Most people think that walking is the exercise of choice for the lazy. Contrary to this, walking is actually the best form of start-up routine for those who want to become professional runners. It’s something you can do at your own time and pace. No need for any pricey membership, special skill or equipment, except may be for a good pair of shoes!
While walking comes naturally to humans, do you know how to maximize your walking workout to boost your health?
It’s all about the form.
Are you maintaining proper posture when you take each step? Do you have a calm and rhythmic breathing while you walk, or is your breathing labored?
The correct posture you have assumed while sitting on an office posture chair should also reflect on how you stand and walk. If you want to have a healthier habit in each step, here are posture tips that you should consider:
1. Start with your feet.
Your feet should point forward, not towards each other and not opposite from each other. You wouldn’t want to look awkward with a duck or a clown walking style. If, in case, you have already adopted either of these types of walking, you can start correcting your foot position while sitting on a task seat or a comfortable office chair. A properly placed foot provides a more stable base support while you’re taking each step.
Use heel to toe for a slowly paced walk then go for a midfoot strike when you go brisk walking.
For the heel-to-toe technique, you step forward by landing on the heel of your foot, then roll forward onto the ball part of your foot. Push off with your big toe as you raise your heel again.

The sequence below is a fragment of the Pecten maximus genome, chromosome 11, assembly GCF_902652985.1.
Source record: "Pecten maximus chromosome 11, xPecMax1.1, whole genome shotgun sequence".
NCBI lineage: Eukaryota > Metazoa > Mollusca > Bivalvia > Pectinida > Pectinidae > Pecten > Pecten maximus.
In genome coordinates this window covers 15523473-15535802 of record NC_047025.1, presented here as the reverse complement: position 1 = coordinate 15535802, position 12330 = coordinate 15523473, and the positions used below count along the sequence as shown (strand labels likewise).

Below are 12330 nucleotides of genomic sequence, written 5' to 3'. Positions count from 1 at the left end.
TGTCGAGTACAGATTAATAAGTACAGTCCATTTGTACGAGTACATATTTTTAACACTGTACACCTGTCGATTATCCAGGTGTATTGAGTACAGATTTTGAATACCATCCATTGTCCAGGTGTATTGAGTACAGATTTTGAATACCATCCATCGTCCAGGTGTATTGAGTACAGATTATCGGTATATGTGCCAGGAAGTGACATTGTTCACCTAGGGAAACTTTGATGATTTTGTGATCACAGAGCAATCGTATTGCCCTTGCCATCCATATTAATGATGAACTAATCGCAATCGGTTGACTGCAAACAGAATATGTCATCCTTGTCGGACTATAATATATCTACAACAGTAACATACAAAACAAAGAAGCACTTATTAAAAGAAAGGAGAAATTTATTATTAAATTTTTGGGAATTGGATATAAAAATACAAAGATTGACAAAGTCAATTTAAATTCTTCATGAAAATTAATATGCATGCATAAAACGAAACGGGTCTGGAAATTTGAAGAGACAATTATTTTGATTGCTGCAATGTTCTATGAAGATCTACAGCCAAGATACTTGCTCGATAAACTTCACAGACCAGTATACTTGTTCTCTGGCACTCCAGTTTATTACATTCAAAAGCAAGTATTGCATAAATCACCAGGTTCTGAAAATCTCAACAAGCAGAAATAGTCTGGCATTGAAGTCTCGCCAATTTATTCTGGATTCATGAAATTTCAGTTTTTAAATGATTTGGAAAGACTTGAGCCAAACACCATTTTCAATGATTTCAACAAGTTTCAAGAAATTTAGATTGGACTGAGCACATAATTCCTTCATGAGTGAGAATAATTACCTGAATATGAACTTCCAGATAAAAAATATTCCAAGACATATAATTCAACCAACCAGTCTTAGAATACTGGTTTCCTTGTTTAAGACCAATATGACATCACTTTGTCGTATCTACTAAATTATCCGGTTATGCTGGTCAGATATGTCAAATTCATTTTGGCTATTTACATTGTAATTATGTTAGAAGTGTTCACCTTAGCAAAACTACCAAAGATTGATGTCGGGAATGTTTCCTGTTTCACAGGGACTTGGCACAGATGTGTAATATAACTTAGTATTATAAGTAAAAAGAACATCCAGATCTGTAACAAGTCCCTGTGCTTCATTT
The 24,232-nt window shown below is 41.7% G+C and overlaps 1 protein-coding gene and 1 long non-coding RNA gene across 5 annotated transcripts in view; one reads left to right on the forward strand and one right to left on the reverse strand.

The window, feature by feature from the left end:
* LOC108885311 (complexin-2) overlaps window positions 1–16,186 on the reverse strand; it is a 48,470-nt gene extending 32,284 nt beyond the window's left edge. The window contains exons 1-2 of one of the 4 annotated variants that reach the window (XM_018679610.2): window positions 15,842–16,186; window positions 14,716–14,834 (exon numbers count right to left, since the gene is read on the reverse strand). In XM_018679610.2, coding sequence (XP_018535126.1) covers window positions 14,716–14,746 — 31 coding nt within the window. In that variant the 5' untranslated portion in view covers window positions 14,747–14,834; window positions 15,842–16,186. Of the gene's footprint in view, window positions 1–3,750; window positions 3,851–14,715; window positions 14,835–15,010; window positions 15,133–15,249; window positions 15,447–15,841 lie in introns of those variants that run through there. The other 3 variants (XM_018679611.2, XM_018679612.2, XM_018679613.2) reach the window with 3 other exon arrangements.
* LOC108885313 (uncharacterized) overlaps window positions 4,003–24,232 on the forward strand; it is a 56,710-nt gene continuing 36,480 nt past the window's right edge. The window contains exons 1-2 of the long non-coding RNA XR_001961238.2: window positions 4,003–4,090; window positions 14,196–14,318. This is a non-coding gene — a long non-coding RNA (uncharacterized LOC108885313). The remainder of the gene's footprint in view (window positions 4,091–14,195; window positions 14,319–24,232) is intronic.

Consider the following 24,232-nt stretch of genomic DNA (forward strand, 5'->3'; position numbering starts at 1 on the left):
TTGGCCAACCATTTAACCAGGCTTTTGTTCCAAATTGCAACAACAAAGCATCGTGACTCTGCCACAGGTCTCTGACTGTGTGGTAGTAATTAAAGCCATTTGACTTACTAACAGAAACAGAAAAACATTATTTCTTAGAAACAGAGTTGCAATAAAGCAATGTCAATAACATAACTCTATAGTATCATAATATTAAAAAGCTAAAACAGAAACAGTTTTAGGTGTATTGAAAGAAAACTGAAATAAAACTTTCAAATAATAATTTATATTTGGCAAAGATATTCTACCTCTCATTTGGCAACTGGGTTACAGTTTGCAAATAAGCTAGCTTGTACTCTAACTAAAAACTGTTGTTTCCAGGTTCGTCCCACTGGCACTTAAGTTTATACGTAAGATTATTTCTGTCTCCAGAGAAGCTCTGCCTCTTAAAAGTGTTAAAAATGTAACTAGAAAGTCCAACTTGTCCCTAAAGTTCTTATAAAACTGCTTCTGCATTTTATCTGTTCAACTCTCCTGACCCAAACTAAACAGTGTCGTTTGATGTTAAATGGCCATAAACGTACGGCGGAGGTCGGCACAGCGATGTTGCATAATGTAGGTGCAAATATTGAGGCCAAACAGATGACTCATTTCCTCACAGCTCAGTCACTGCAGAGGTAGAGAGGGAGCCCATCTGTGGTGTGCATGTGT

The midfoot stride, on the other hand, involves landing slightly on your forefoot first, followed by lightly touching your heel down. This translates to a good shock absorption.
Aside from getting comfortable with the foot strikes, you also have to make sure that you pick the best fitting shoes for your walking escapade. Most may overlook how poorly fitted shoes can compromise the form. If your feet are uncomfortable, and you push yourself to go on, you will likely suffer injuries and strains.
2. Walk straight.
No, we’re not talking about literally walking on a straight line. Walking straight means keeping your posture straight – head up, look forward, stand tall, chest out, and abs in. Keep your neck in line with your shoulders.
Avoid over-striding, over-clenching your hands, over-swinging your arms. More importantly, avoid slouching as it affects your breathing and back alignment that would tire you up easily. Remember, you always need a healthy dose of oxygen whatever activity you’re doing. Which brings us to the next step.
3. Breathwalk properly.
When you walk, inhale to a count of two and exhale to a count of four. Breathe in through your nose, then breathe out through your mouth slowly. Take note – slowly. Why? Overexhalation may trigger hyperventilation and elevation of your vital signs. This will then cause respiratory distress.
Breathwalking is a challenging pattern especially for a starter. As mentioned, you can always practice first while on a stationary position, may it be standing or sitting on a chair for back pain. Once you get used to the rhythm, you can do it with your morning walk.
Posture affects how you perform your daily activities – from sleeping to the most strenuous labor. So, you better give it the same attention as how you care for the rest of your body.